Skip to main content

Posts

Showing posts from August, 2016

Faces in the Cloud

Hebrews 11:29-12:2
August 28 2016
First Presbyterian Church, Sterling, IL
Christina Berry


Hebrews 11:29-12:2
By faith the people passed through the Red Sea as if it were dry land, but when the Egyptians attempted to do so they were drowned.
By faith the walls of Jericho fell after they had been encircled for seven days.
By faith Rahab the prostitute did not perish with those who were disobedient, because she had received the spies in peace.
And what more should I say? For time would fail me to tell of Gideon, Barak, Samson, Jephthah, of David and Samuel and the prophets— who through faith conquered kingdoms, administered justice, obtained promises, shut the mouths of lions, quenched raging fire, escaped the edge of the sword, won strength out of weakness, became mighty in war, put foreign armies to flight. Women received their dead by resurrection. Others were tortured, refusing to accept release, in order to obtain a better resurrection. Others suffered mocking and flogging, and even cha…

Happily Ever After

Job 42:7-17
August 21, 2016
First Presbyterian Church, Sterling, IL
Christina Berry

Today we come to the end of the book of Job. I’ve enjoyed this series, and I’m also glad it’s over! You too? You have been great to walk through this difficult book of the Bible together. The ending of Job is both satisfying and troubling. The satisfying part is that it ends with this kind of “happy ever after” and the troubling part is that it ends with this “happy ever after.” God has spoken to Job at last, and pointed out that Job’s understanding of God is as limited and finite as God is unlimited and infinite. Job agrees, and as he has throughout the story, trusts in God’s promise. Then, the friends come back into the picture, and everything Job has lost is restored to him. At first reading, we tend to say, “Oh, look, it all worked out okay.” But then on reflection we might say, “What? What kind of story is this?”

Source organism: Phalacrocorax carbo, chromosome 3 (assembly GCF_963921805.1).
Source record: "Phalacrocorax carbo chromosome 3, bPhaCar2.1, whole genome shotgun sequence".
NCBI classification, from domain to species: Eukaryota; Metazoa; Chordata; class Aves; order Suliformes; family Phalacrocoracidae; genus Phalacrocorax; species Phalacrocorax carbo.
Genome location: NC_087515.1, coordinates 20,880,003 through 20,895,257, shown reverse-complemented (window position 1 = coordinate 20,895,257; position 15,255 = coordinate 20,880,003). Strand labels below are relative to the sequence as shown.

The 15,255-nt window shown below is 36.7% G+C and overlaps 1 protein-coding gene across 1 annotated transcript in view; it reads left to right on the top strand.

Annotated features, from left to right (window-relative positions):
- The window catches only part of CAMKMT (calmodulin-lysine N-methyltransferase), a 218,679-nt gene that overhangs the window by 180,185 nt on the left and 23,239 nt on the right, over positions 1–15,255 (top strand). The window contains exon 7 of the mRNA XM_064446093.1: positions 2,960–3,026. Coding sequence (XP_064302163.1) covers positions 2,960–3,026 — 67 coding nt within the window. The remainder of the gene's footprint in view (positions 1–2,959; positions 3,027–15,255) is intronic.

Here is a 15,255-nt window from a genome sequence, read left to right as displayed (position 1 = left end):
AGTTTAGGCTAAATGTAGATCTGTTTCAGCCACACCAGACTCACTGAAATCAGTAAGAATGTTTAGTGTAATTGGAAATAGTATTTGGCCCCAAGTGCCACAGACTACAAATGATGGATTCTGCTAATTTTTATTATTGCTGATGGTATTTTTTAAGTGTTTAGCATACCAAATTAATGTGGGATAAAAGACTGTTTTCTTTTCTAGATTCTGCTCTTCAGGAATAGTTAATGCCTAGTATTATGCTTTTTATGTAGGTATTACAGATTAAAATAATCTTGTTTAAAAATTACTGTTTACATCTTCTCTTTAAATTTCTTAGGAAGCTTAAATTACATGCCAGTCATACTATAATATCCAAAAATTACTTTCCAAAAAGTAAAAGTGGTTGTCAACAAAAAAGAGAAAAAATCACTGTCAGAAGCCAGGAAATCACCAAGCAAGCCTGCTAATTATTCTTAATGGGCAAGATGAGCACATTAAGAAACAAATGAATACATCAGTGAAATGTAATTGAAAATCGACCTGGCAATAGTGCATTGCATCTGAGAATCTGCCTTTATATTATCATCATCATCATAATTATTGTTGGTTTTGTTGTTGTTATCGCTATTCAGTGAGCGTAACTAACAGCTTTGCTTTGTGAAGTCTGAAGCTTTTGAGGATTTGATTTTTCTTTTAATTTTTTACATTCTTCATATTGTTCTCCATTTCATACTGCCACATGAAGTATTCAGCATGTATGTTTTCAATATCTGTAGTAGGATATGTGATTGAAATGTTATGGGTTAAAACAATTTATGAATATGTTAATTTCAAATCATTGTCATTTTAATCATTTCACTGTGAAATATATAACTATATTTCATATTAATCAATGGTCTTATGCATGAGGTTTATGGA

Let’s listen and be satisfied and troubled by God’s word for us today in Job:42-7-17
7 Aft…

God Speaks (Let the Mystery Be)

Book of Job, Chapters 38-42
August 14, 2016
First Presbyterian Church, Sterling IL
Christina Berry

You heard last week some of the 38th chapter of Job, when God answered Job out of the whirlwind. God’s beautiful, powerful and poetic speech goes on for three more chapters. I want us to overhear some of conversation between God and Job. Then we’ll hear what Job finally says in response.

I hope you’ll take some time to read this entire section – it is beautiful. Just a side note here – you’ll hear in this reading about “leviathan” and if you do some reading on your own, you’ll run into the “behemoth” too. Depending on the translation you use, those may be translated as names of familiar animals. Creationists sometimes claim they are biblical terms for dinosaurs. These are primordial, mythological beasts – the behemoth some kind of land animal, and Leviathan some kind of huge, fire breathing sea serpent - think of the ancient maps that say:”here there be dragons.” They are meant to be alien …

Finite Suffering, Infinite Hope

Job 14:7-15; Job 19: 23-27
July 31, 2016
First Presbyterian Church, Sterling IL
Christina Berry

We’ve come to our third installment of our series on Job. We’ll just do a brief recap of the story so far. This is an ancient folk tale, a story about suffering. The story opens in a kind of courtroom drama, with God and the adversary debating whether Job will keep the faith, even in the event of unspeakable suffering.

Within the first two chapters, Job loses everything except his wife and his life. All of his livestock been killed, and a house has fallen on all of his children. Only his wife survives, and her suggestion is that he “curse God and die.” Job’s friends show up, and first they sit with him in silent empathy. Then they open their mouths, and nothing they say is helpful. They suggest that he somehow deserves this suffering, or that he needs to just suck it up and deal with it. Job does not care for their answers and neither does God. Finally, Job himself speaks to God, demanding some …